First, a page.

Dispatches, April 1998
It's the timber industry's oldest maxim: If you want to log a forest, first punch in a road. Or better yet, get the government to punch one in for you — which has, in fact, been standard operating procedure on U.S. Forest Service lands for over a century. Today 433,000 miles of logging roads tapeworm through our national forests, a network of gravel and dirt byways far longer than the interstate highway system. This gargantuan complex of roads, enough to circle the globe 17 times, has proved to be not only impossible to maintain, but also enormously damaging to fragile ecosystems, causing erosion, landslides, stream sedimentation, and habitat loss for numerous endangered species.
So in January, when Forest Service chief Mike Dombeck proposed an 18-month moratorium on the building of new logging roads on 33 million acres of Forest Service land — the boldest conservation initiative to come out of Washington in years — environmentalists gave a cautious thumbs up. After all, they pointed out, this was the Clinton administration, which has elevated waffling to an art form and proved adept at backing away from flashy policy pronouncements once the klieg lights have dimmed.
The Forest Service moratorium is characterized as a temporary "time out" to allow the agency breathing room in order to craft a comprehensive road-building policy. While the initiative protects some 130 forests across the country, it notably leaves out 26 major swaths of roadless real estate, including all Pacific Northwest stands west of the Cascades as well as Alaska's coveted Tongass National Forest, the largest temperate rainforest in the world. "This initiative has temporarily taken some of our forests off the board," says Marty Hayden, senior policy analyst for the Earthjustice Legal Defense Fund. "But it also drops some of the country's most significant forests on the cutting-room floor."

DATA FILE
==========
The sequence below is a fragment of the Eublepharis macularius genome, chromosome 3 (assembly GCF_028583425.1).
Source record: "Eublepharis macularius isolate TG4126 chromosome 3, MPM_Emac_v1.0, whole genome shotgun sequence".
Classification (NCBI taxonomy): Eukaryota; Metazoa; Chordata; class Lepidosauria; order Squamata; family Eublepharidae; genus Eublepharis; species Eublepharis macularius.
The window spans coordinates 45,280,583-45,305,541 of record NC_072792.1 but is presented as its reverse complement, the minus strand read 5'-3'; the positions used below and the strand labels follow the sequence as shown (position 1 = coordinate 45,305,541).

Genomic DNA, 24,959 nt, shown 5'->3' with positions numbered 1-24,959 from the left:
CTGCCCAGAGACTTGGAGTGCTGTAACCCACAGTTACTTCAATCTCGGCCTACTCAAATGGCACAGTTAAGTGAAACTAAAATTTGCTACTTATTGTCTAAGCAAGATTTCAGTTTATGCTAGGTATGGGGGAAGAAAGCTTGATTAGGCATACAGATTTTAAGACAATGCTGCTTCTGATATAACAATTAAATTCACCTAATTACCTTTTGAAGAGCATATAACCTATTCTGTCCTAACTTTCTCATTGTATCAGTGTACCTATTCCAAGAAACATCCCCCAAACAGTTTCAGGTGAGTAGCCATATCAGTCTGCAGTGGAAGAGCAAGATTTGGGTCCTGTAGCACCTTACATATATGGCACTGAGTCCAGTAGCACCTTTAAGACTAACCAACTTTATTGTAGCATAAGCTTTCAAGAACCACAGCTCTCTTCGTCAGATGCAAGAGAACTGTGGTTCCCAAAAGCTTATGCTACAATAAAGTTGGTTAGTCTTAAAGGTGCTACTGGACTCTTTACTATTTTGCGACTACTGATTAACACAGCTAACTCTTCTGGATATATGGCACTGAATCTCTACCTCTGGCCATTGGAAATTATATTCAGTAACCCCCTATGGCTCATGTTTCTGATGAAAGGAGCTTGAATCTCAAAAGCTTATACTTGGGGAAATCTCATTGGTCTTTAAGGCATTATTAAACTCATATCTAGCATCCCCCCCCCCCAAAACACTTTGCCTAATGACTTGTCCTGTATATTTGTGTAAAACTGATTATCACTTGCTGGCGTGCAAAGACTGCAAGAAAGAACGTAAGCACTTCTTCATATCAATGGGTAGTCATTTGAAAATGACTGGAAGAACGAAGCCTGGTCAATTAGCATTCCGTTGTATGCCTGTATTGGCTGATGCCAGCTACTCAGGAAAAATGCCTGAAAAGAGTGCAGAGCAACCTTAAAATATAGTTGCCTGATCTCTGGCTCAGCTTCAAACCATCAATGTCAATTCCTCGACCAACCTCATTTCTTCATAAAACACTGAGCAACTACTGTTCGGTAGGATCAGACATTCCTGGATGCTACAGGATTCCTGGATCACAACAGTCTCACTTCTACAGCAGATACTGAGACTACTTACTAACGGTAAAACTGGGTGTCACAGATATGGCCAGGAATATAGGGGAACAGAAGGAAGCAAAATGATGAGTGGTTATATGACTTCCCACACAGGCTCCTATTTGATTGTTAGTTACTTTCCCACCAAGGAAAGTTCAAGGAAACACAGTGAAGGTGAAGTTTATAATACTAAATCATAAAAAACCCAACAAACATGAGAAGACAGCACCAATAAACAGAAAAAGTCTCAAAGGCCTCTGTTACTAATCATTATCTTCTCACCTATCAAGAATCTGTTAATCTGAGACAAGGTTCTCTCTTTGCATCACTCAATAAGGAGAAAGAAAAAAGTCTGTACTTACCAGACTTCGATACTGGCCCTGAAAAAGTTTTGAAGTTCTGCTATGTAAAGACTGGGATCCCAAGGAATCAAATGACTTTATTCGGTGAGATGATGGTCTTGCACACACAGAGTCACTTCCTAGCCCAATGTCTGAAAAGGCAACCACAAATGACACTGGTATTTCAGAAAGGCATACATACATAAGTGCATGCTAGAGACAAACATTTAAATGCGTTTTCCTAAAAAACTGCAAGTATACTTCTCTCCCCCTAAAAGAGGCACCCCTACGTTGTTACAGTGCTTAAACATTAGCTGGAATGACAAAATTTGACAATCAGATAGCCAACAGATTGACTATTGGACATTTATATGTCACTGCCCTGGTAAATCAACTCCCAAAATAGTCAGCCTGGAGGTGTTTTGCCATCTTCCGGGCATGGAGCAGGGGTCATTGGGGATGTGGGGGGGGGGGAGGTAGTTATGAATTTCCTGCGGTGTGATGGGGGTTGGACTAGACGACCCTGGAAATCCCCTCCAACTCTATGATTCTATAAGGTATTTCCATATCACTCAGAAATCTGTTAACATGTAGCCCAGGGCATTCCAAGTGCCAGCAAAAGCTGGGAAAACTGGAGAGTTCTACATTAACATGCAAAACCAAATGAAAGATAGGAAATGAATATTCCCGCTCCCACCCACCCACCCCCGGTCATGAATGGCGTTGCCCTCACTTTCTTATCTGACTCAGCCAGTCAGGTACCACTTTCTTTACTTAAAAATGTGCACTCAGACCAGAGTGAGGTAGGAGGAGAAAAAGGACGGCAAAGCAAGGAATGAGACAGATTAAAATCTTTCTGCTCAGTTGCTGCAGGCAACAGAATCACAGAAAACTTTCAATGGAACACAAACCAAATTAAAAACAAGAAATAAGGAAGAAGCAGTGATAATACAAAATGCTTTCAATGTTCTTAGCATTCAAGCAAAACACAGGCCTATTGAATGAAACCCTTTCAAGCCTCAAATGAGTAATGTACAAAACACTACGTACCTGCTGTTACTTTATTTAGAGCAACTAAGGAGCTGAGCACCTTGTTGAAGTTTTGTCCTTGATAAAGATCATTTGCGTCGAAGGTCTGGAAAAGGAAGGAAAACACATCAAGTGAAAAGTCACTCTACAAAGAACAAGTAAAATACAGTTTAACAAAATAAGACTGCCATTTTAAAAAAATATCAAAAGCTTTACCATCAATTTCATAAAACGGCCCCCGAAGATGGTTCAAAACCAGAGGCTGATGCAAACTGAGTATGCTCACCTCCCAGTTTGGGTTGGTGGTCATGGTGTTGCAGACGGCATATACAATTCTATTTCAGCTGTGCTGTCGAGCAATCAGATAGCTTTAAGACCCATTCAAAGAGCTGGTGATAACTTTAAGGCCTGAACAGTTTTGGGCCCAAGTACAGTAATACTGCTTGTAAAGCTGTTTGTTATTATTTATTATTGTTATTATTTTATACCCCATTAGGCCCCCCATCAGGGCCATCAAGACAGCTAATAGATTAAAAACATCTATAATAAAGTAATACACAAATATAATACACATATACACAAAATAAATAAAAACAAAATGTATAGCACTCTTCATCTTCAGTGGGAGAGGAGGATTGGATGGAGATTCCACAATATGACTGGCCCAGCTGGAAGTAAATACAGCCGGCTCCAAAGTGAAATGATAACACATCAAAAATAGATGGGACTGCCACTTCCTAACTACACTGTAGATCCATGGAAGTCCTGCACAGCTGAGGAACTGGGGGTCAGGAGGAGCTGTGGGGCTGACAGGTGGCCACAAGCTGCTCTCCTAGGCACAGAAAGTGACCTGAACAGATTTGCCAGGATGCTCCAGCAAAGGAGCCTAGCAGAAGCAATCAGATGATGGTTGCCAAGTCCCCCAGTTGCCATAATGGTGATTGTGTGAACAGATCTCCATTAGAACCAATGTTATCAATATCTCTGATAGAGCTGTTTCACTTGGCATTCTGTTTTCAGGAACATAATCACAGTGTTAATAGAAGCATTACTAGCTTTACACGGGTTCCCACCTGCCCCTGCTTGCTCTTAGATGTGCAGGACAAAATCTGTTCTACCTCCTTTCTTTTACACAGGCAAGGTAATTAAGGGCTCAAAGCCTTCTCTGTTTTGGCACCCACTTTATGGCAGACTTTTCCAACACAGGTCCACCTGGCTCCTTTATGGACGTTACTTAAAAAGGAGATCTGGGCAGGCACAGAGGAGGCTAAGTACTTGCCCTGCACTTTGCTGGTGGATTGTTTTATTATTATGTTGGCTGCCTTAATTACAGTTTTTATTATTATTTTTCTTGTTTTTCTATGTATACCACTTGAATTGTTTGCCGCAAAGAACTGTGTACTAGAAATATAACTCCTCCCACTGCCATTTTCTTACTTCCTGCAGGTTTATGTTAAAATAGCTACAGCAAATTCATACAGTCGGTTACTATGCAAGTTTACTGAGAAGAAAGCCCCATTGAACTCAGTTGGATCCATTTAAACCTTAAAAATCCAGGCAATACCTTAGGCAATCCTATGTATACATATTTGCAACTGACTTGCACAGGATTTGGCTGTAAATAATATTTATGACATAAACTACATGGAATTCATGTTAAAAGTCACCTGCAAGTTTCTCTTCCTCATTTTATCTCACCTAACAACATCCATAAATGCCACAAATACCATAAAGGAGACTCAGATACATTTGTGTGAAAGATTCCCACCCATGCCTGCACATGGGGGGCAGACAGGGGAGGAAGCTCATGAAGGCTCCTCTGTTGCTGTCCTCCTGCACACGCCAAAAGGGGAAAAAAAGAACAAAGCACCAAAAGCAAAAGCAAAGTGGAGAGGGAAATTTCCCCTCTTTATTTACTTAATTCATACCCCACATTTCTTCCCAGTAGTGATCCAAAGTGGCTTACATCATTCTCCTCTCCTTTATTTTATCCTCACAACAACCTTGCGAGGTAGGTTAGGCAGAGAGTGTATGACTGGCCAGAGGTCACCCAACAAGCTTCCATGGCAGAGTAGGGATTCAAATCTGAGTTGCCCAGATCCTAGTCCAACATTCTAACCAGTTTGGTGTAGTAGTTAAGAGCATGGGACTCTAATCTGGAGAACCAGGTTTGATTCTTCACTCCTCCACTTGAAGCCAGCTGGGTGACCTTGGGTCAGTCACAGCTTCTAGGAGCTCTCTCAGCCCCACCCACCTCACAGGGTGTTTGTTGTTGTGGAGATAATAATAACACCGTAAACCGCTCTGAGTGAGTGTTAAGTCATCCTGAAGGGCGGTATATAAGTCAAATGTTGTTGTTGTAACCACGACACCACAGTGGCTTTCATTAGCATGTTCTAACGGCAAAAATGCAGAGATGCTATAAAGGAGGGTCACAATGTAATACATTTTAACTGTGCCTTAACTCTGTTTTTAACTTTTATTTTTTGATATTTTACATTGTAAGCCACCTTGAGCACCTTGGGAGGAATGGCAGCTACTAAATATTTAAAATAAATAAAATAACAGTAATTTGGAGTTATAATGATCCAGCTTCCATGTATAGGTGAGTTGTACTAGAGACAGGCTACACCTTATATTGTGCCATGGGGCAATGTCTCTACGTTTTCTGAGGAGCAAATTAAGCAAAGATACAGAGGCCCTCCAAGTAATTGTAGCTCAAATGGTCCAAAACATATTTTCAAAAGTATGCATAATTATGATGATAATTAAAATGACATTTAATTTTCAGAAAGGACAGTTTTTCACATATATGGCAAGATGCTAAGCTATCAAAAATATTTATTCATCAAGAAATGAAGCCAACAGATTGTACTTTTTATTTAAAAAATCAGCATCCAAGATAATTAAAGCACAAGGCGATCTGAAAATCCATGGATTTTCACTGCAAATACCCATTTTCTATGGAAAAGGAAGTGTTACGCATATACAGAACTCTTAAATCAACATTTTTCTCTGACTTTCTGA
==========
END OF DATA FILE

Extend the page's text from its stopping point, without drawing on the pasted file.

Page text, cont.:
If such large-scale concessions were designed to appease pro-logging forces in Congress, the strategy has failed miserably. Indeed, Republican allies of the logging industry are aligning to lift the ban, with plans to introduce legislation as early as this month. Republican Senator Larry Craig of Idaho, for one, has been saber-rattling from the moment the decision was announced. "As far as I'm concerned," says Craig, "Mike Dombeck has declared war on my state."
While the administration is bracing for a fight on this issue, other signs seem to suggest that the era of subsidized logging roads, at least in pristine forests, may be drawing to a close. Just last year the Senate came within a single vote of cutting millions of dollars in funding for the Forest Service's $47 million road-building program. That was no small accomplishment. The timber interests have long counted on the Senate, whose members from western states wield a disproportionate share of power, to hold the line, but as the West becomes increasingly urbanized — and increasingly conservation-minded — the defense shows signs of cracking. Tellingly, the attack is being staged not just by environmentalists, but also by fiscal conservatives, who no longer want to bankroll the timber industry's attempts to get at the nation's last remaining old-growth stands.
"Building a road is the single most destructive thing you can do to a forest," says Steve Holmer of the D.C.-based Western Ancient Forest Campaign. "Once you put one in, there goes the neighborhood. It took a while, but this simple truth finally seems to have sunk in."
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